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July 4, 2018

#Nickel - #Battery grade material Sees a Price difference emerging due to potential nickel demand for #EV’s

@Scotiabank new report:  "Is The Nickel Market On Its Way to Becoming Bifurcated? Why Understanding Class I, Class II (and the EV Context) Matters…."


Attachment 1 shows the 1-year spot price of nickel and attachment 2 the 1-year LME nickel warehouse stocks level.


Below is a comment from Scotiabank how the nickel price has been rising on potential battery demand for electric vehicles (EV's).


"Is The Nickel Market On Its Way to Becoming Bifurcated? Why Understanding Class I, Class II (and the EV Context) Matters….: In line with the definition provided by the International Nickel Study Group (INSG), refined nickel (class I) includes products such as electrolytic nickel, pellets, briquettes, granulates, rondelles, or powder/flakes with a nickel content of at least 99%. Charge nickel (class II) includes products such as ferro-nickel, nickel oxide, utility nickel, or nickel pig iron (NPI) with a nickel content below 99%. Recall that the difference between the two classes of nickel was recently highlighted by VALE given the company's current frustration in its inability to fully capture the premium for all the class I nickel it produces, because a portion of its higher quality class I output (and class I suitable for batteries) had been being sold to produce stainless steel. Unsurprisingly, VALE is making changes internally to change this and capture more value….



So, Is there a Shortage of (Class I) Nickel for Batteries? Not for a while in Scotia's view. The growing widespread adoption of electric vehicles (EV) in both the Western World and in China has created significant attention and investor interest in several EV inputs including cobalt, nickel, lithium, and copper. While EV demand for nickel currently represents only a minor ~3% of the market, demand is anticipated to materially increase over the next decade. Although growing non-stainless demand is a very positive long-term backdrop for the market, we do not see a looming near-term supply crunch for nickel. Global nickel inventories, while substantially improved (ie. drawn down) from 2016 levels, still  remain at historically elevated levels. Looking at visible inventories at a more in-depth level, Scotiabank Senior Base Metals Analyst Orest Wowkodaw notes that there are currently 261,000 tonnes of Class I nickel briquettes sitting in LME warehouses, representing 78% of total LME inventories. Conservatively assuming 100% of the nickel stored in Shanghai and in Chinese bonded warehouses is cathode, briquettes represent ~60% of global nickel inventories. The stainless steel industry consumes primarily nickel cathodes but also nickel briquettes, while the non-stainless sector (including batteries) consumes primarily briquettes. In 2018, Orest forecasts only 31% of nickel demand from the non-stainless sector. While he forecasts this consumption mix to only slightly increase to 35% non-stainless by 2022, he anticipates the size of the overall nickel market to increase by 239,000 tonnes or by 11% during this five-year period. On a more positive note, Orest continue to see a looming shortage for Class I nickel developing next decade as EV demand accelerates during a very long period where prices to develop new greenfield nickel supply remains below incentive levels. In his view, the viable greenfield project pipeline for future Class I nickel supply appears bleak. Furthermore, the appetite to develop another large scale multi-billion dollar HPAL laterite project remains practically non-existent.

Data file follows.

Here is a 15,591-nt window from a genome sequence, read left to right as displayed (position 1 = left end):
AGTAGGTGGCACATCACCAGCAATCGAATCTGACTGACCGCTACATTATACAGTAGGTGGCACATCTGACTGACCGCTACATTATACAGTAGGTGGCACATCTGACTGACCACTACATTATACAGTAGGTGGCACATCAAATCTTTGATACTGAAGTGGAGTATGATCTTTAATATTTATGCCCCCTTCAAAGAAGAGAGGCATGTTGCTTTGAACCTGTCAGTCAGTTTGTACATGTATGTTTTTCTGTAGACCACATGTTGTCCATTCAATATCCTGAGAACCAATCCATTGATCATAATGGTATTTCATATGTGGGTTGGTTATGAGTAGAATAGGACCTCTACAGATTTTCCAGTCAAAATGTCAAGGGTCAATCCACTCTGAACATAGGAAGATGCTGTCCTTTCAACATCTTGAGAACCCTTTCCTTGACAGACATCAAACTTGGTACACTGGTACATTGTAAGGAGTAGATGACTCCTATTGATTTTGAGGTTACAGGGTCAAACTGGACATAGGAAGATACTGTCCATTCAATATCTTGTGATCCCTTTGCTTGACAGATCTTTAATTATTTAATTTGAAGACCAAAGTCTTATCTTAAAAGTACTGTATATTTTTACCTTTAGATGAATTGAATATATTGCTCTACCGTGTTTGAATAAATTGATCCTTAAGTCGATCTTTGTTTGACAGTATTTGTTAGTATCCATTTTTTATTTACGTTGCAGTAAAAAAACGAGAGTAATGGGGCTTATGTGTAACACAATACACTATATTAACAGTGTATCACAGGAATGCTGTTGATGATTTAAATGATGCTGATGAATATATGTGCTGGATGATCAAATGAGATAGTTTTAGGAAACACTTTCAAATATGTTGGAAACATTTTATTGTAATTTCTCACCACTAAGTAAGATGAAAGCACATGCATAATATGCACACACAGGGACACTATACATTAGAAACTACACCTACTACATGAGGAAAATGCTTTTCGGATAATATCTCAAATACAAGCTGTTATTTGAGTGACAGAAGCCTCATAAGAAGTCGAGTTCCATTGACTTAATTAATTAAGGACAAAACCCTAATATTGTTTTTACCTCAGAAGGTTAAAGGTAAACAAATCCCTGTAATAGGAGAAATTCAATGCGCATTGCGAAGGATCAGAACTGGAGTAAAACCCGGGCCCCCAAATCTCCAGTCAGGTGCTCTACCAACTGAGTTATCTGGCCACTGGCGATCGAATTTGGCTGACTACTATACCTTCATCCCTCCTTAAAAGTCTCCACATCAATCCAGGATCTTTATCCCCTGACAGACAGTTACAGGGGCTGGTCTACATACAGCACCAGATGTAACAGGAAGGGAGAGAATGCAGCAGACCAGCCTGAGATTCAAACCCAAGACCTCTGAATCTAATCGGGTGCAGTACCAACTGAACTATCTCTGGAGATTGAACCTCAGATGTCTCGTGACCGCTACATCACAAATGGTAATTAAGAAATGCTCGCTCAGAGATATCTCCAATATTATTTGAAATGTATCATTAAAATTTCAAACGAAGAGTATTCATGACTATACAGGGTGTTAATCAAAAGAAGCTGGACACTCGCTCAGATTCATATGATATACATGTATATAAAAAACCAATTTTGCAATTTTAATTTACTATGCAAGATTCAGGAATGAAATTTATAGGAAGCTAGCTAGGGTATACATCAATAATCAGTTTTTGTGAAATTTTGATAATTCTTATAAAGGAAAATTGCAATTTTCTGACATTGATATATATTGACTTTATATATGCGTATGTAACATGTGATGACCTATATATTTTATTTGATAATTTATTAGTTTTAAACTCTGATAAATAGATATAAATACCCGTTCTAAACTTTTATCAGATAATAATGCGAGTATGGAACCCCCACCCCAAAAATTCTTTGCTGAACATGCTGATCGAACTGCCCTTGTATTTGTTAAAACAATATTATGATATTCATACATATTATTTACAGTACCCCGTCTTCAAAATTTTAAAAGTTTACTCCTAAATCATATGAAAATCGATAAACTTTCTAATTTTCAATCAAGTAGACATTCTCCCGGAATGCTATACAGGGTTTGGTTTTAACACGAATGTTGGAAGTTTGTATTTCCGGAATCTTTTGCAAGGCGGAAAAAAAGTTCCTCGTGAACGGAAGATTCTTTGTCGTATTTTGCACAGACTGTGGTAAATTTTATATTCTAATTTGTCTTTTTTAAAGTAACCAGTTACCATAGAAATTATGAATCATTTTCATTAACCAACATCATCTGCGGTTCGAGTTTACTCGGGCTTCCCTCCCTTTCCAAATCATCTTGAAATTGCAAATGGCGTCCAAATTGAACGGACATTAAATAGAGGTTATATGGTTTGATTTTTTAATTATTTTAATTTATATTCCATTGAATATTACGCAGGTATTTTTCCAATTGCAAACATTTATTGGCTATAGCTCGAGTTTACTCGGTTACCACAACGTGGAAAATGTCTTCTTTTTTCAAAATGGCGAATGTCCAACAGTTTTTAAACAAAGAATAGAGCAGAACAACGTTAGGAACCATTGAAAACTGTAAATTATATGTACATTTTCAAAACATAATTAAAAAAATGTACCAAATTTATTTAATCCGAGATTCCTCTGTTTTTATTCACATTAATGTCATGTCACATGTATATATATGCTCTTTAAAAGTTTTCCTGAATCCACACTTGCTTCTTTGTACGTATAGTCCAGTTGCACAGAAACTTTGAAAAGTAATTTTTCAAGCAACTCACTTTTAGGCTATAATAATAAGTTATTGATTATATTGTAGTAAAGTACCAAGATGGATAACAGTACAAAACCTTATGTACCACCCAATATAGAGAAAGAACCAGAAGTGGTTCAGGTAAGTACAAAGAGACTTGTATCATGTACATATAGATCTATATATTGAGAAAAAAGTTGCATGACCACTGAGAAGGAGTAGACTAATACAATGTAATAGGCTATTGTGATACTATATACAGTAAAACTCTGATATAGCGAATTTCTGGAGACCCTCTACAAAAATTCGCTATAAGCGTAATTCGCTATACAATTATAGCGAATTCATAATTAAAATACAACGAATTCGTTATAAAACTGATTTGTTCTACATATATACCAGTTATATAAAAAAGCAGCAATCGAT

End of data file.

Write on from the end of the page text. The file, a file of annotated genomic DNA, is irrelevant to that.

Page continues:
While current visible nickel stocks of 355kt (equal to 56 days of consumption) would suggest there is still plenty of available nickel in the market, the rate of YTD inventory decline has been markedly more pronounced than Orest had previously anticipated (he currently forecast year-end 2018 visible stocks of 373kt or 61 days and it's only June). A recent discussion with commodity consultants WoodMackenzie suggest that a large portion of these draw-downs could be attributed to speculative hoarding."





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